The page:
But could the beginning be traced back even further, to before the faint sratchings and scrapings on the inside of her door, which denoted Helen unlocking the padlock? Could the beginning be traced back to some spark, some thought, some idea which fired across Helen’s mental landscape, like a bolt of lightening, like something like that, like something loud, bright and fearsome? Could the beginning be seen in something more substantial than a thought, something like a spark in her eye, a smile, a kick against the wall, door or bedstead, could the beginning be seen in the manner in which Helen tugged the curtains from the curtain rails, smashed her mirror to pieces and threw herself wantonly onto her bed?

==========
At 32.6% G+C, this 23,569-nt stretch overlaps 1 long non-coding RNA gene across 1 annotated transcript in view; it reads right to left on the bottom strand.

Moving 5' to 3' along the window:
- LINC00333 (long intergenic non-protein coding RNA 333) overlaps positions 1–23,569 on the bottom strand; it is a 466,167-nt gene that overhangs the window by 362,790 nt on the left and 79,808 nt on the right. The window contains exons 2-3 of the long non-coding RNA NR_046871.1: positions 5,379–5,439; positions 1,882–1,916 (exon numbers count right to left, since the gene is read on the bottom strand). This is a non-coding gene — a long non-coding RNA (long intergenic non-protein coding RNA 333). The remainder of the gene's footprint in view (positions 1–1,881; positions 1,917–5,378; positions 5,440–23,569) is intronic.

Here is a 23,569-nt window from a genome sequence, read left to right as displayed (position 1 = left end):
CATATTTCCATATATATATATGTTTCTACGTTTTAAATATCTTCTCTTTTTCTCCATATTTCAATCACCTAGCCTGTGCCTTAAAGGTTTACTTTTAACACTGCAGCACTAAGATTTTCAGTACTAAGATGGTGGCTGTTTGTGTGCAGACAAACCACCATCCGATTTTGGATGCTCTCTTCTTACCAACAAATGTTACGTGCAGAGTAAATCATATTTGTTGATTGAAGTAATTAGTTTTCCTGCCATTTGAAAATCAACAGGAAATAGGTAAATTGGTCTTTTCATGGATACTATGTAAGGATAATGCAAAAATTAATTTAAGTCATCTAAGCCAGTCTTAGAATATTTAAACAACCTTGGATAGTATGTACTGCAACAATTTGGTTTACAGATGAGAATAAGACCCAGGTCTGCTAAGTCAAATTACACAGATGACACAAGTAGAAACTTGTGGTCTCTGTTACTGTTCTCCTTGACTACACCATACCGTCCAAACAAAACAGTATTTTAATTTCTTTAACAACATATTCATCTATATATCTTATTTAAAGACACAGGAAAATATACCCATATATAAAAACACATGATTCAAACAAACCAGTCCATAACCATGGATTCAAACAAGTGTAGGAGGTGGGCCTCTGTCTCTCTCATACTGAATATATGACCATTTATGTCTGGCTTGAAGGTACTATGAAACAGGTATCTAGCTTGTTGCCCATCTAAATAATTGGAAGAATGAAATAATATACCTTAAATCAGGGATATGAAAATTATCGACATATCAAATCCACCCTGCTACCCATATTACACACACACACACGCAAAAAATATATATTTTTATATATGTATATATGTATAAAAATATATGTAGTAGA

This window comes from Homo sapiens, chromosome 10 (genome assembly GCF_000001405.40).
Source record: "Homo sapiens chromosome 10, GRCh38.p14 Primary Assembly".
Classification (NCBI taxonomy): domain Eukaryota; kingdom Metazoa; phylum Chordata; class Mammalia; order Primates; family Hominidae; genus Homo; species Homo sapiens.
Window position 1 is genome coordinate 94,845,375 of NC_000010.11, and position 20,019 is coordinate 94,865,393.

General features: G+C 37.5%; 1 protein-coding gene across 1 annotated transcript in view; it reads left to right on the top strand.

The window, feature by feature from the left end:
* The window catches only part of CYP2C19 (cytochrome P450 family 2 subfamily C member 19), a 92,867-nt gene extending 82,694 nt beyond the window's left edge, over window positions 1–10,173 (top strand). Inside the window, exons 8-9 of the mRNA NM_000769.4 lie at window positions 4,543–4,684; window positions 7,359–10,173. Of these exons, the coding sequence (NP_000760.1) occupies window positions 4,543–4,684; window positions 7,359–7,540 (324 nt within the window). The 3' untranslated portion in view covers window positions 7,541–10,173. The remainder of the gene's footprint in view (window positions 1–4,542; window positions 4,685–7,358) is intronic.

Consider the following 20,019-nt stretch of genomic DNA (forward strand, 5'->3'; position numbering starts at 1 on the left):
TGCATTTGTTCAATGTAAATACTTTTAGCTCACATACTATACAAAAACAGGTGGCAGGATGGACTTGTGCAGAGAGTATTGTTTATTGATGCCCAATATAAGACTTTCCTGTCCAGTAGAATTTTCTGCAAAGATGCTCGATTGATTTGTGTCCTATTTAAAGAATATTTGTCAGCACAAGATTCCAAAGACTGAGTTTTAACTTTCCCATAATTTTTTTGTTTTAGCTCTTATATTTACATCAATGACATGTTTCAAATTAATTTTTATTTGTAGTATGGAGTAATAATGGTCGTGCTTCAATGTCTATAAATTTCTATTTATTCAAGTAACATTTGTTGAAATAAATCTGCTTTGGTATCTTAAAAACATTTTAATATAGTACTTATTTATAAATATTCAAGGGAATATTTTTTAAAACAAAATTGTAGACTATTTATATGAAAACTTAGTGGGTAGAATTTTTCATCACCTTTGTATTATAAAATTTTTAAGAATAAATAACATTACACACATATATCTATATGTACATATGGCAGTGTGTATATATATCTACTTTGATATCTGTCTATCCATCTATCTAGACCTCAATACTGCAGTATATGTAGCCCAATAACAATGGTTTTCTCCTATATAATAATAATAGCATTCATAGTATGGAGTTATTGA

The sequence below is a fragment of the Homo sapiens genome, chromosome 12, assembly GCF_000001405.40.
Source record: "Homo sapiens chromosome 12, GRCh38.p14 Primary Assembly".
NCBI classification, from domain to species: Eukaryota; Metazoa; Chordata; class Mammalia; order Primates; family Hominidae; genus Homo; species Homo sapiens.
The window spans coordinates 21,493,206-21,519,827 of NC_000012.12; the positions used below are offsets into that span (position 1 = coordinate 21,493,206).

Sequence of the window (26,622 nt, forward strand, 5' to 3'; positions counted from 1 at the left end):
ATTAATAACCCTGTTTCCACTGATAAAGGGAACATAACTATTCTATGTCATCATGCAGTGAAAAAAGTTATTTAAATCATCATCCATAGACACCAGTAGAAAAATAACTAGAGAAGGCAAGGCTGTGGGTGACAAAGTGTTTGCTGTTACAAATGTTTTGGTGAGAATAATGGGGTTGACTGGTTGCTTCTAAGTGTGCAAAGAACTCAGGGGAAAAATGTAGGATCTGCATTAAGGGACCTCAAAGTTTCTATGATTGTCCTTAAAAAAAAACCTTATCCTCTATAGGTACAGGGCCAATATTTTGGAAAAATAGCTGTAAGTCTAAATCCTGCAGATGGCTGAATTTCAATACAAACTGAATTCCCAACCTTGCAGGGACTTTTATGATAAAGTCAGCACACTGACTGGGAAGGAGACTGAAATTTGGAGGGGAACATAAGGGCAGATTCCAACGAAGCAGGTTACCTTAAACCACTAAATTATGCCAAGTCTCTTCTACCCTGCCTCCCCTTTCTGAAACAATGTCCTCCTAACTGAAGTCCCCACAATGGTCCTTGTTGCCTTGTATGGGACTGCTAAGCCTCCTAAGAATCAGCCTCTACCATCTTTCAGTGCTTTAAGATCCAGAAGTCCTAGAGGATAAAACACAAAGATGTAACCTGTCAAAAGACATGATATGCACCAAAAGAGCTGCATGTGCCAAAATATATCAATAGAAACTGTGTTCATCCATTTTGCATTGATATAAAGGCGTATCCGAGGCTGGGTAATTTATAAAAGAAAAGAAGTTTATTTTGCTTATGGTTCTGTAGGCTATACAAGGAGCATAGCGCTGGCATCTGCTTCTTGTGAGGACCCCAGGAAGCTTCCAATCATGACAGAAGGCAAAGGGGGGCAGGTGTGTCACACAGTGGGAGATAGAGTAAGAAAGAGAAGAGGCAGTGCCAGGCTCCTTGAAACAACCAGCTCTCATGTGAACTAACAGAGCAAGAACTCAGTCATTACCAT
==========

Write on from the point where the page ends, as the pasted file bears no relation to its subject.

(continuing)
Perhaps. This is all possible; indeed, it is all wholly likely, each beginning, all beginnings, each beginning concurrently. However, as the insides of Helen’s bedroom are off the stage, we cannot tell and so it would be pointless of us to think on it, and so I must end this paragraph right here.

 

But this “it” continued down the stairs, through the front door (which was also banged behind her, a thunderous bang which would have made more of a crisp start to “it”) and out into the world. Not that the world began and ended at the door to Number 25 Railway Street. Although, in a sense it did, what exact sense, I’m not sure, but in a sense, some sense, just as in a sense anything is possible, or in a sense it is and in a sense it isn’t, in a sense it is and it isn’t, or in a sense Helen was a new woman, the same old woman, a frightening woman, an awe inspiring woman, and a whole lot of other things as well. But in the only real sense, the world didn’t begin and end at the door to Number 25 Railway Street. But that is all beside the point, because by now Helen had gained the end of the street and was making impressive progress towards the bus stop and certain victory.